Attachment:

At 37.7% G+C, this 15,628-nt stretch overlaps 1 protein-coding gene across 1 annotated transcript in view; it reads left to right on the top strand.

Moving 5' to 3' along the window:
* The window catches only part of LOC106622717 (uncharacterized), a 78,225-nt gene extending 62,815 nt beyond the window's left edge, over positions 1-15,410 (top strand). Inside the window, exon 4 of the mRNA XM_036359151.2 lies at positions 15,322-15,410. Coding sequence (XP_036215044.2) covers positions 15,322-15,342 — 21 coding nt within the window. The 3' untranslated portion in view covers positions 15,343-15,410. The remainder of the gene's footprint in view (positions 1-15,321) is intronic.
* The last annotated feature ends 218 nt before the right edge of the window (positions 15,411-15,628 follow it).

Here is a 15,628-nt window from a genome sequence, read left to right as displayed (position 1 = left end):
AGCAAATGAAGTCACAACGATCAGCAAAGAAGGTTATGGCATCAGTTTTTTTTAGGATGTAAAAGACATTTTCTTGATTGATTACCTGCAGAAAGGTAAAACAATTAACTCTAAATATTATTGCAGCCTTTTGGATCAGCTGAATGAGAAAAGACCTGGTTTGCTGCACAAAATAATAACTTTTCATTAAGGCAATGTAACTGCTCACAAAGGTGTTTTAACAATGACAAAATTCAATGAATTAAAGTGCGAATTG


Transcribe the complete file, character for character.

At 37.7% G+C, this 15,628-nt stretch overlaps 1 protein-coding gene across 1 annotated transcript in view; it reads left to right on the top strand.

Moving 5' to 3' along the window:
* The window catches only part of LOC106622717 (uncharacterized), a 78,225-nt gene extending 62,815 nt beyond the window's left edge, over positions 1-15,410 (top strand). Inside the window, exon 4 of the mRNA XM_036359151.2 lies at positions 15,322-15,410. Coding sequence (XP_036215044.2) covers positions 15,322-15,342 — 21 coding nt within the window. The 3' untranslated portion in view covers positions 15,343-15,410. The remainder of the gene's footprint in view (positions 1-15,321) is intronic.
* The last annotated feature ends 218 nt before the right edge of the window (positions 15,411-15,628 follow it).

Here is a 15,628-nt window from a genome sequence, read left to right as displayed (position 1 = left end):
AGCAAATGAAGTCACAACGATCAGCAAAGAAGGTTATGGCATCAGTTTTTTTTAGGATGTAAAAGACATTTTCTTGATTGATTACCTGCAGAAAGGTAAAACAATTAACTCTAAATATTATTGCAGCCTTTTGGATCAGCTGAATGAGAAAAGACCTGGTTTGCTGCACAAAATAATAACTTTTCATTAAGGCAATGTAACTGCTCACAAAGGTGTTTTAACAATGACAAAATTCAATGAATTAAAGTGCGAATTG